Fighting for a Living (Wage)

The fight for quality, accessible, affordable child care is nationwide and there are many faces behind the movement. This blog series, “Why I’m Fighting for Child Care” is an opportunity to hear from those varied individuals and the reasons they continue working towards universal child care.

Fighting for a Living (Wage): the perspective of an early childhood educator

Nancy Santos speaks to be on the phone over her break at a busy, private, Peel-Region child care centre. She’s working there for the summer as she saves money to return to school this fall. At $15 an hour (one dollar above provincial minimum wage) and no benefits, a job in her field is doing little to help pay for the cost of her college certificate in Early Childhood Education (ECE) and her Bachelor’s degree in ECE.

Although working with small children is her “dream job,” she admits that it just doesn’t pay enough, “it’s not even about making good pay at this point, it’s not even decent pay – it’s not enough to do basic things like pay down debt, save for a house or for a wedding.” Santos has decided to return to Ryerson University to complete a Master of Arts in Early Childhood Studies, with a focus on advocacy.

According to data from the Globe and Mail and CUPE, the average ECE salary in Canada is between $25,000 and $37,000 a year, despite 90% of employees having a post-secondary education.  Additionally, 98% of the sector is female and 25% say they work a second job to supplement their low income.

None of this is surprising to Santos, who says the majority of her coworkers are women, aged 20 to mid-30s. “People at the centres become over-worked because they’re under-paid and under-valued. Valuable, good teachers leave because they just can’t afford to stay.”

The Importance of Early Childhood Education

The importance of early childhood education is often overlooked, despite its established long-term impacts on the children who attend. An analysis of ECE studies over a 60-year period showed that, on average, participation in early childhood education, “leads to statistically significant reductions in special education placement and grade retention, and increases high school graduation rates.”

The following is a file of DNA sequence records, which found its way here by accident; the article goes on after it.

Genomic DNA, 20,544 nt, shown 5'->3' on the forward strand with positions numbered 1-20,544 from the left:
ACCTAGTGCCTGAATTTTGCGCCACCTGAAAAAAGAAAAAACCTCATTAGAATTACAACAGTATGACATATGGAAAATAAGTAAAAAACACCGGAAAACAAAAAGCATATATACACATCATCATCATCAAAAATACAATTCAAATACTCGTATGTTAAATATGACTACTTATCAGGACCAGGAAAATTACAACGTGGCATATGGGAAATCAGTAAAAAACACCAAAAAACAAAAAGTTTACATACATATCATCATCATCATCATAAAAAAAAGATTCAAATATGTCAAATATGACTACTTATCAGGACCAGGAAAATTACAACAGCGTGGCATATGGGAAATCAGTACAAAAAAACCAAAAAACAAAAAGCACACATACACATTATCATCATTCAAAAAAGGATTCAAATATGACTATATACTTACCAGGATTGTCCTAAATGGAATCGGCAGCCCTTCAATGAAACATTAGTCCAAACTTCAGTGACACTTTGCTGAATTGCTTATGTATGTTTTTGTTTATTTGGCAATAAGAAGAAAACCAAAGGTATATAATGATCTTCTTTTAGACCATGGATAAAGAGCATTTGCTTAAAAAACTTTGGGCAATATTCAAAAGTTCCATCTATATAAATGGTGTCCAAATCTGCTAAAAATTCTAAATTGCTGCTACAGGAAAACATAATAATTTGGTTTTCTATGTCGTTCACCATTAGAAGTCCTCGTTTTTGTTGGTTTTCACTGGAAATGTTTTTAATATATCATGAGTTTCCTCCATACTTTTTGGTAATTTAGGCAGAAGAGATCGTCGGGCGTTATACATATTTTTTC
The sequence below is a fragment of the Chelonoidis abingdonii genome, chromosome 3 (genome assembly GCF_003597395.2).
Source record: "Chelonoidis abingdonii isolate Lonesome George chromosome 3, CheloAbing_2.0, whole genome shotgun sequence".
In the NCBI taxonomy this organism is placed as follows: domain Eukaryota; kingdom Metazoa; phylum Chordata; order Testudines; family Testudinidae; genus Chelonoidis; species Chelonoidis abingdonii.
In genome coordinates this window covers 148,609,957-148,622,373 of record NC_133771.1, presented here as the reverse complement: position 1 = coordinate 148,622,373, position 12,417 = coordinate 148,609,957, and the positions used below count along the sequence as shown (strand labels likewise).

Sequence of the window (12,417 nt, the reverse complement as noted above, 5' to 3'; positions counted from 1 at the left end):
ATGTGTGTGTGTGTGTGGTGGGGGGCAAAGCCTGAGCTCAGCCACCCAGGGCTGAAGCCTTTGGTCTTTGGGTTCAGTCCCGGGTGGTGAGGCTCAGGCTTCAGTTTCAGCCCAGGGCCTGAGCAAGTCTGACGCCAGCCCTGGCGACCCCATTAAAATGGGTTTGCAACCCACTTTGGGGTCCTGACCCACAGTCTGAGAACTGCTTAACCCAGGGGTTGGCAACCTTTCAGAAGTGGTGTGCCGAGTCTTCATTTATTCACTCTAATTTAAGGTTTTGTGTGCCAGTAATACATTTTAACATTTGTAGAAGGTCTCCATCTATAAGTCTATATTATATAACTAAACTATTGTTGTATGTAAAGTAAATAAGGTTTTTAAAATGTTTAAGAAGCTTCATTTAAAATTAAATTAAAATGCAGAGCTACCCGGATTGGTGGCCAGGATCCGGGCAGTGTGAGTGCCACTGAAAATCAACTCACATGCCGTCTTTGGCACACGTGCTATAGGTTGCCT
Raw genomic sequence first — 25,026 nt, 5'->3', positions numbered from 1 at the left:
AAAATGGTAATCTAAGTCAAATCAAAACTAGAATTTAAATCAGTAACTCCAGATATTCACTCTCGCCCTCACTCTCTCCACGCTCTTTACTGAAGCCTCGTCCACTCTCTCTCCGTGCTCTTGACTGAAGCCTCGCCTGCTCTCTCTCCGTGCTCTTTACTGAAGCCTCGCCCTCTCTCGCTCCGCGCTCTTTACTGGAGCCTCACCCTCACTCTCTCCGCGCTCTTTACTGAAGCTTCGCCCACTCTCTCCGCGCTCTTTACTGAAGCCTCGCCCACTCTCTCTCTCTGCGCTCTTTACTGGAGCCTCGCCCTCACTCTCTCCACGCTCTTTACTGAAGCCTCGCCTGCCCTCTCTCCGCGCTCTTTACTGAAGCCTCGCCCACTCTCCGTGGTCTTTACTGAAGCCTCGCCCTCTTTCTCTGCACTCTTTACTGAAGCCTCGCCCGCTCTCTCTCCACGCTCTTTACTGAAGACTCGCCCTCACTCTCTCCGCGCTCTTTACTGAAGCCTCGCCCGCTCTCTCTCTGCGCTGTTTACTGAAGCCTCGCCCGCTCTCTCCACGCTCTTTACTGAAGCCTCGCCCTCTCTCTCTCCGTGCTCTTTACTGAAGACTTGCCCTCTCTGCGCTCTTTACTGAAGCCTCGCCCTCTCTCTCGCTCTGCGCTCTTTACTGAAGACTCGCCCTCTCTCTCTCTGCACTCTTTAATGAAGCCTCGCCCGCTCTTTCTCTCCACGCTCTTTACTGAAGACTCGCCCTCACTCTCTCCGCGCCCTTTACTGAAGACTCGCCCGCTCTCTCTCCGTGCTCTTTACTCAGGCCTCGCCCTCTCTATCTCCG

Santos wishes the public understood the value at ECEs bring to children and says she often encounters the misconception that she’s a babysitter, “It’s not a 9-5 job, it’s from our hearts. It’s a passion to want these children to succeed, to help provide them with the basic skills they need to go forward. Our job is to give the best care that we can.”

Universal Child Care and the Wage Gap

Working towards universal child care has been shown to close the wage gap for ECEs. “You can see the benefits it in provinces that have invested in non-profit, universal child care models,” says Morna Ballantyne, executive director of Child Care Now, “When funds go towards centres, not subsidies, everyone wins – and those wins include better ECE wages, higher rates of staff retention and an increase in staff training.”

Santos is still looking forward to teaching, but her audience is changing. Earlier this year she completed an internship with the Association of Early Childhood Educators of Ontario (AECEO). The AECEO is a professional organization that “builds and supports a strong collective voice for early childhood educators so they can participate in and influence positive change that benefits ECEs, children, families and communities,” its primary purpose is to advocate for respect, recognition and appropriate wages and working conditions for ECEs. It’s there that Santos learned of the power of child care advocacy and the implications of what universal child care could do not only for children and families, but also for those working in the industry.

Now she’s reaching out to share her knowledge with ECE students before they enter the field. “Students become engaged in the movement and they engage others, it’s a chain reaction,” Santos says. She speaks to ECE classes about universal child care, licenced day care and the challenges facing the ECE field, “I speak to a class and at the end a student will come up, inspired and wanting to help. I’m making a change. It’s a small change, but it gives me hope for greater change.”

As for what she’s hoping to see happen in her future, she’s looking forward to school to provide a new perspective on the industry and plans to study why the field is so undervalued and why great teachers are not compensated for their skills and education the way skilled workers are in other fields. “I’d love to one day help accomplish the dream of $25 an hour compensation for the level of care we provide children, but more realistically, I’m hoping to engage people, just keep going, working with students and getting them involved in advocacy and work towards that change where ECEs can do a great job and earn a living wage.”